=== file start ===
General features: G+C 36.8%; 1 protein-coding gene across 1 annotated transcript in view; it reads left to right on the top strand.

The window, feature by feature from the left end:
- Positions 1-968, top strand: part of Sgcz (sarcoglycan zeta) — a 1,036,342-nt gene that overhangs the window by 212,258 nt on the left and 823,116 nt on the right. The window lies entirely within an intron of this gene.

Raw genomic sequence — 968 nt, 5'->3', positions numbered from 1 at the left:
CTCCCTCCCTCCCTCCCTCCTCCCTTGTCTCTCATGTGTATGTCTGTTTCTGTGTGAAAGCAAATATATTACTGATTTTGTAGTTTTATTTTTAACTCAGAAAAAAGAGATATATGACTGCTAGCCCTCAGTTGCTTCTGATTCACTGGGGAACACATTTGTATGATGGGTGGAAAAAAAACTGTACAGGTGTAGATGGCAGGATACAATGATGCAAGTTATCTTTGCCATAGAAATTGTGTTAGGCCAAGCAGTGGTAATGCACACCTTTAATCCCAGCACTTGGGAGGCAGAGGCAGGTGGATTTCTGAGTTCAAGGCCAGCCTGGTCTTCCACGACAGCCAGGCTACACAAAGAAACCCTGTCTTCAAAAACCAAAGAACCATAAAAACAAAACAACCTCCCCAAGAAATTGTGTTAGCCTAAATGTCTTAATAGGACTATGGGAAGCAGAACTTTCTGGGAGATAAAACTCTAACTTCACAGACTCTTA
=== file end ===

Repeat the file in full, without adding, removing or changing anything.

General features: G+C 36.8%; 1 protein-coding gene across 1 annotated transcript in view; it reads left to right on the top strand.

The window, feature by feature from the left end:
- Positions 1-968, top strand: part of Sgcz (sarcoglycan zeta) — a 1,036,342-nt gene that overhangs the window by 212,258 nt on the left and 823,116 nt on the right. The window lies entirely within an intron of this gene.

Raw genomic sequence — 968 nt, 5'->3', positions numbered from 1 at the left:
CTCCCTCCCTCCCTCCCTCCTCCCTTGTCTCTCATGTGTATGTCTGTTTCTGTGTGAAAGCAAATATATTACTGATTTTGTAGTTTTATTTTTAACTCAGAAAAAAGAGATATATGACTGCTAGCCCTCAGTTGCTTCTGATTCACTGGGGAACACATTTGTATGATGGGTGGAAAAAAAACTGTACAGGTGTAGATGGCAGGATACAATGATGCAAGTTATCTTTGCCATAGAAATTGTGTTAGGCCAAGCAGTGGTAATGCACACCTTTAATCCCAGCACTTGGGAGGCAGAGGCAGGTGGATTTCTGAGTTCAAGGCCAGCCTGGTCTTCCACGACAGCCAGGCTACACAAAGAAACCCTGTCTTCAAAAACCAAAGAACCATAAAAACAAAACAACCTCCCCAAGAAATTGTGTTAGCCTAAATGTCTTAATAGGACTATGGGAAGCAGAACTTTCTGGGAGATAAAACTCTAACTTCACAGACTCTTA